Issues surrounding Union County’s 2017 tax settlement prompted a special meeting of the Quorum Court on Thursday.
The final tax settlement summary, which was approved by Union County Judge Mike Loftin, reported the county is down $1.2 million in collections from 2016’s collection total. To get an accurate tax settlement, Union County had to hire Jim Monk, who has overseen technical updates in Union County since the 1980s. Monk was paid $6,600 for coming up with the final tax settlement.
After the adjustments, the tax settlement is now down about $525,000 from 2016 collections, said Debbie Ray, county treasurer. The $525,000 takes into consideration the delinquencies that Tax Collector Paula Beard received after the books were closed on Nov. 1. It also includes the $195,000 from Mystic Creek that Ray received in January.
Loftin said the schools are going to get paid if the public pays their taxes.
“Every month that (Beard) brings me a check, the delinquent goes to the schools, the cities, the county general gets a piece of it,” Ray said. “It’s paid out. The only thing that’s held back is the 10 percent that we have to hold back for our tax settlement at the end of the year.”
One problem the tax collector’s office faced was sending out tax statements by mail.
“I had approximately 5,000 pieces of mail held by the United State Postal Service,” Beard wrote in a statement. “The U.S. Postmaster in Little Rock called me to say he was returning a bulk of our statements because the statements were printed on obsolete equipment and the ink was not legible for their modern scanners.”
Out of the 5,000, Beard said only 10 percent were able to be fixed and sent back out because of mailing address issues.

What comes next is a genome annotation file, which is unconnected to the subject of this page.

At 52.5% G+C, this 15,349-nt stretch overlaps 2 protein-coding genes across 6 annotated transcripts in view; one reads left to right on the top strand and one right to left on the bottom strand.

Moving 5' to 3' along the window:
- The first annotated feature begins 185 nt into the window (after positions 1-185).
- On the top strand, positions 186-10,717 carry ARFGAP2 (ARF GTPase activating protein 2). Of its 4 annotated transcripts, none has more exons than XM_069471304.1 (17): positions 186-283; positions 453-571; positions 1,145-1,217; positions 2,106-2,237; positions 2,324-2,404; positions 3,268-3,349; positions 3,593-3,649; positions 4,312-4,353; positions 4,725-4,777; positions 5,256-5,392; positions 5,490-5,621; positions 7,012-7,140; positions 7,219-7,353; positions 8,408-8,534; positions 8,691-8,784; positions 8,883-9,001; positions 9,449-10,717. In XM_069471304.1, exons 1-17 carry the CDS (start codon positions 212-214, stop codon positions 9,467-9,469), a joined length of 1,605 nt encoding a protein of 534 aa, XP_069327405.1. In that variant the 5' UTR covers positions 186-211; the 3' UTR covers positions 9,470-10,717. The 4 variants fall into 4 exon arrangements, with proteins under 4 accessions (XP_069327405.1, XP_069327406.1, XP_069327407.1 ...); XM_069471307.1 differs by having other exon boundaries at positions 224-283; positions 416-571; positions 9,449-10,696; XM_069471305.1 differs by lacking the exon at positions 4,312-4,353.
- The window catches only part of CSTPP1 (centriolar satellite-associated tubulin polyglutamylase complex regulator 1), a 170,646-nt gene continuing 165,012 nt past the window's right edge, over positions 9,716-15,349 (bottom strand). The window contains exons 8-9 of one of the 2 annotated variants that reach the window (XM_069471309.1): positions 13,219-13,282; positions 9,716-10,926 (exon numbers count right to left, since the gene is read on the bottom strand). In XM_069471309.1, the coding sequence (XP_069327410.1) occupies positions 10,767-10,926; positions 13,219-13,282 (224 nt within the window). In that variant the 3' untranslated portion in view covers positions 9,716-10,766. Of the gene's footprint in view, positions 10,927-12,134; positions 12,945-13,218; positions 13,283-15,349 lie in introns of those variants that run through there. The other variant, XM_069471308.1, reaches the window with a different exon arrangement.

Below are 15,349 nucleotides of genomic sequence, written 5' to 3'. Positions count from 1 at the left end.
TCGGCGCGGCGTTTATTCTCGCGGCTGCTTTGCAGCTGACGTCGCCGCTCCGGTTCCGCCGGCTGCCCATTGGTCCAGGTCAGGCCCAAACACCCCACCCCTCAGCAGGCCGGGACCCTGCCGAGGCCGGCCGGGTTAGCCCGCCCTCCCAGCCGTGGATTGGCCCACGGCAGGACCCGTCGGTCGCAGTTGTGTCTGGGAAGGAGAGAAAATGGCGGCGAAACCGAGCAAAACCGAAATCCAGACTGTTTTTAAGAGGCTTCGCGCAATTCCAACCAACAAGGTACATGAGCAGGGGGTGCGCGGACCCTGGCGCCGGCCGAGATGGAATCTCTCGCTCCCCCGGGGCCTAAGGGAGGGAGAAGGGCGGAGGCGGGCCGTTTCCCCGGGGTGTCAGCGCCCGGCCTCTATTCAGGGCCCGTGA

Lack of communication between the tax collector’s office and the assessor’s officer was also addressed.
Vicki Deaton, county assessor, said they have maintained their addresses and Monk can send them over to Beard, which will hopefully update some of the address issues, allowing them to send out the remaining 4,500 tax statements.
In 2017, the tax collector’s office updated their system with the Apprentice Information Systems (ASI) software. The downside to switching software in the middle of the year was the confusion created within the courthouse.
“Communication between the offices hasn’t been perfect in the process,” said Randy Lamp, owner of AIS. “We have the capacity to do electronic communication between our system and the assessor’s office system. Whether or not that actually happens depends on people cooperating and making that happen.”
Loftin asked Lamp if it’s typical for counties to switch to their service in the middle of the year. Lamp said his company recommends year-end conversions, but he has to do what the elected official instructs him to.
“We work at their pleasure and we try to provide guidance and direction on it, but whatever they decide is what we do,” he said.
Lamp said the system has software designed to do final tax settlements and that Union County did not purchase that software. He added that he would give the county the software for free.
Loftin said they were told in earlier meetings, before the actual purchase of AIS, that the county would get a final tax settlement.
“I know from seven years in the judges office, we haven’t had this problem with the tax settlement,” Loftin said. “I know we paid Mr. Monk a good chunk of money to produce this final tax settlement so what I’m saying to you is before you (AIS) get other people in this situation, you might want to suggest not swapping computers until the books are closed.”
“Every office needs to work together,” Beard said. “We’re here to serve the tax payers. They pay our salary and we need to accommodate them the best way we can.”
Kaitlyn Rigdon can be reached at 870-862-6611 or email@example.com.